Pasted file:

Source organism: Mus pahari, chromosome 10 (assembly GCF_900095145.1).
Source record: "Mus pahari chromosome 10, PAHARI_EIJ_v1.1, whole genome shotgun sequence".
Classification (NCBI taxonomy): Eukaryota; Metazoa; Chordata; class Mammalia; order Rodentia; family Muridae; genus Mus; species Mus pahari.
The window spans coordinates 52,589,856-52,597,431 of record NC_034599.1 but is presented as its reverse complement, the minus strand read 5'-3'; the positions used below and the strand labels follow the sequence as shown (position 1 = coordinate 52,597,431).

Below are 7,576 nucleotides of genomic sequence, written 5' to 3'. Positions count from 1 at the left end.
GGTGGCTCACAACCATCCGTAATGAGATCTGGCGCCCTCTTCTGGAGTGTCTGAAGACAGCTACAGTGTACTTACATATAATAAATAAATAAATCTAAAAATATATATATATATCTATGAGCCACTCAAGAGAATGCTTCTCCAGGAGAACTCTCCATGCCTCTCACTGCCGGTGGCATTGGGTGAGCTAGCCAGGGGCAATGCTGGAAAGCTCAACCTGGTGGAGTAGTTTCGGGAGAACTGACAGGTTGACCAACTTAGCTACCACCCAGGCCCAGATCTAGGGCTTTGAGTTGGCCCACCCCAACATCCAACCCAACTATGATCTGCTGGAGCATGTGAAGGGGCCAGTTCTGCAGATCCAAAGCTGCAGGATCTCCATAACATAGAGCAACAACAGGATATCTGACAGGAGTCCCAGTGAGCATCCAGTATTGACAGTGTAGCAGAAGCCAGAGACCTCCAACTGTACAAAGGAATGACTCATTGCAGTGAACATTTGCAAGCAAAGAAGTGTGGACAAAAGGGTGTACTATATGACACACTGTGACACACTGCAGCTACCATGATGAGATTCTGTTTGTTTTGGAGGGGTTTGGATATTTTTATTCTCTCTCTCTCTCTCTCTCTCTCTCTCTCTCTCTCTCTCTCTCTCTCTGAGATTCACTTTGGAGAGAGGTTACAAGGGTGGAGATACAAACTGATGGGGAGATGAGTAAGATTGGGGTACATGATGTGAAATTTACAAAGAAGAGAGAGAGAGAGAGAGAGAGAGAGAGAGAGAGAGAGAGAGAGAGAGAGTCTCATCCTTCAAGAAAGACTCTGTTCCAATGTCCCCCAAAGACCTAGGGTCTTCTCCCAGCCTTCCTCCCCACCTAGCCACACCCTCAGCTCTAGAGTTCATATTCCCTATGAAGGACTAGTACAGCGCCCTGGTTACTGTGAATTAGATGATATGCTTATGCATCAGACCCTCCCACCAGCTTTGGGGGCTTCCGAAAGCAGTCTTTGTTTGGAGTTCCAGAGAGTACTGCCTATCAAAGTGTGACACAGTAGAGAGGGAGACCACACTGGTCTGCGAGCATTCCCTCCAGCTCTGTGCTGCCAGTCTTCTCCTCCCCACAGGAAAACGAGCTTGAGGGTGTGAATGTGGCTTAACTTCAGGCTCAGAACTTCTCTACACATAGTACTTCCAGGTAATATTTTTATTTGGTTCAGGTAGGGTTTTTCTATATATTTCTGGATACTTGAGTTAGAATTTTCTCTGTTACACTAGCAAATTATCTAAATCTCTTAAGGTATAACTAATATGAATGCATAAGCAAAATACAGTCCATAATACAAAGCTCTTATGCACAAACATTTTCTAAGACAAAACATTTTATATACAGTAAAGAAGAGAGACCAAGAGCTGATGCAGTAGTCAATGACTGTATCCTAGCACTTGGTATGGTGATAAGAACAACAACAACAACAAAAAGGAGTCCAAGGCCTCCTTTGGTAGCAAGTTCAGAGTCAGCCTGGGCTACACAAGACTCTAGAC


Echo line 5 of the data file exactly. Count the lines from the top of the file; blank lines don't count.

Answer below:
Below are 7,576 nucleotides of genomic sequence, written 5' to 3'. Positions count from 1 at the left end.